Source: Theologico-Political Treatise - Part I

Spinoza's preface– wherein he lays out his plan for the book

book coverMain points that he will elaborate on:

In an uncertain world most men are superstious and prone to credulity.

Religion is used by a despotic state to keep power, a free state demands freedom of expression.

Freedom of speech and thought are necessary for a civil society.

The Bible is to be studied rationally not taken literally.

The Law of Moses is specific to the Jewish people and they are not especially chosen.

The Bible is not philosophy and is not to be taken literally.

Freedom of religious choice is necessary for pubic order.

Men have natural rights which cannot be taken from the without danger to the state.

To trace how religion acquired the force of law he will discuss the Hebrew state.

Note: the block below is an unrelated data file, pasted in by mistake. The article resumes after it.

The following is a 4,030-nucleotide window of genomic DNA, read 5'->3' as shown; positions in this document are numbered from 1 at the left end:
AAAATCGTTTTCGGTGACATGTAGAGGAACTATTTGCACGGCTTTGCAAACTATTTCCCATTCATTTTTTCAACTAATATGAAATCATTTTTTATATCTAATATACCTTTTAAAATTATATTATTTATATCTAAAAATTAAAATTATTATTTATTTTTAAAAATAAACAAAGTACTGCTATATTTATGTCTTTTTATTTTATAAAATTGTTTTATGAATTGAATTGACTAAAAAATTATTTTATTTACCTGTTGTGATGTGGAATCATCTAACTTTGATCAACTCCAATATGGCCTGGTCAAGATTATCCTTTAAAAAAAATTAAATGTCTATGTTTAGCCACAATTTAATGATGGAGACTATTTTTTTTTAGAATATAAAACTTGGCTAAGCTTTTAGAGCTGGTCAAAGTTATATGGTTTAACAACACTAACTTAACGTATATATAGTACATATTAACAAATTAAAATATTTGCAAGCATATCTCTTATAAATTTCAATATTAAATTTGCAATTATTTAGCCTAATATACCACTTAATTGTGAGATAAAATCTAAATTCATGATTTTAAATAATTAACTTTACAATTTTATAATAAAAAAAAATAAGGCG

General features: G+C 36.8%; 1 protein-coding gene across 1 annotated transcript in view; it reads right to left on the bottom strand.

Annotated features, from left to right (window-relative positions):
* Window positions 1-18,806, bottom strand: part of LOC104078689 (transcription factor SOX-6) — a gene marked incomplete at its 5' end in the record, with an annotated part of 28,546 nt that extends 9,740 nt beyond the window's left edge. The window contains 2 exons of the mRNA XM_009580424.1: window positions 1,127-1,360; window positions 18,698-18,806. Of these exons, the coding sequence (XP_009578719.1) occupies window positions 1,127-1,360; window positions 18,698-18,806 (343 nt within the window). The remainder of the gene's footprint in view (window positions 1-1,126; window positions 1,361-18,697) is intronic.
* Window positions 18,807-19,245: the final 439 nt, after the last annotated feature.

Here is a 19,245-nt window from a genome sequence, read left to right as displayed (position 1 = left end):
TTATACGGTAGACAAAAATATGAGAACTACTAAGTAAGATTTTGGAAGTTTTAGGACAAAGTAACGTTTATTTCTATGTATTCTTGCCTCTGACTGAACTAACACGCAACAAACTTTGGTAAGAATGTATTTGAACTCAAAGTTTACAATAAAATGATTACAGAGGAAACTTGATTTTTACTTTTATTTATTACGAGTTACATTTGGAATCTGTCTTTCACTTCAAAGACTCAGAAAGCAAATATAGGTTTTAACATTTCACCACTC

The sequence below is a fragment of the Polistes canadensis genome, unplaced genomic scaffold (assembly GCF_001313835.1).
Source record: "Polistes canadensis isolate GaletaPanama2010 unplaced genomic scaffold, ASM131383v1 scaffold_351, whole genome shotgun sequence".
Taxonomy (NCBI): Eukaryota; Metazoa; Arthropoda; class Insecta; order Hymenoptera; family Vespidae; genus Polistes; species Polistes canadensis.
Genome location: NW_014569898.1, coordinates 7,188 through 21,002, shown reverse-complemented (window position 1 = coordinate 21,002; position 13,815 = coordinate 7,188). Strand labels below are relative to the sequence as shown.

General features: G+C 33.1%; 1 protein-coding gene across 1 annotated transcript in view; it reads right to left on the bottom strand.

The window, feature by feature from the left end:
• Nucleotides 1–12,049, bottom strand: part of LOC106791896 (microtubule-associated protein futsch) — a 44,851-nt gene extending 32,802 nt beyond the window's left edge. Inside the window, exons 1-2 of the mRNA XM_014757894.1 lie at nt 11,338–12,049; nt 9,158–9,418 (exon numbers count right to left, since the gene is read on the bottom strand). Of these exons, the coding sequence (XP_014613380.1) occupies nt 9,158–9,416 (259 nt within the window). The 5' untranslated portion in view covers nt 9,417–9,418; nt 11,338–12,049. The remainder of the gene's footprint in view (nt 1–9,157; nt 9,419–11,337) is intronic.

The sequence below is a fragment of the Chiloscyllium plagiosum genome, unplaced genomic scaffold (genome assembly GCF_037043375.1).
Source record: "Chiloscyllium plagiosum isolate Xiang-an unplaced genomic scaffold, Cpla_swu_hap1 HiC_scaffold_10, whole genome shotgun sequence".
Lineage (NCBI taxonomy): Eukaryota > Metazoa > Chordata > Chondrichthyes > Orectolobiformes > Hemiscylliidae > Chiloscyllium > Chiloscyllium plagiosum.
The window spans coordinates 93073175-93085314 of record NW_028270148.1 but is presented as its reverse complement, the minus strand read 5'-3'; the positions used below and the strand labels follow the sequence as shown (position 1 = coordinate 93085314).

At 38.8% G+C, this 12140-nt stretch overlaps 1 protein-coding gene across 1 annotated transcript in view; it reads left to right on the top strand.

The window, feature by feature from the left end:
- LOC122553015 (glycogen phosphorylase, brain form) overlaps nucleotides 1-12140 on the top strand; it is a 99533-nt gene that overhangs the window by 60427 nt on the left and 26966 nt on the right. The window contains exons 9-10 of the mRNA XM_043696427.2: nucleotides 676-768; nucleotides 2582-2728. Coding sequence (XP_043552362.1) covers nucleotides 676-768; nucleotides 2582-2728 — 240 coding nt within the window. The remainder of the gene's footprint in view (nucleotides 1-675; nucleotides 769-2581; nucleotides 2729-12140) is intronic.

Leaders of the state can best retain their power and secure safety to their state "by allowing every man to think what he likes, and say what he thinks."

Spinoza's conclusion to the preface: Such, Philosophical Reader, are the questions I submit to your notice, counting on your approval, for the subject matter of the whole book is important and profitable. I would say more, but I do not want my preface to extend to a volume, especially as I know that its leading propositions are to Philosophers but common places. To the rest of mankind I care not to commend my treatise, for I cannot expect that it contains anything to please them: I know how deeply rooted are the prejudices embraced under the name of religion...Therefore the multitude I ask not to read my book; nay, I would rather that they should utterly neglect it, than that they should misinterpret it after their wont. They would gain no good themselves, and might prove a stumbling-block to others,whom I seek in this work especially to benefit.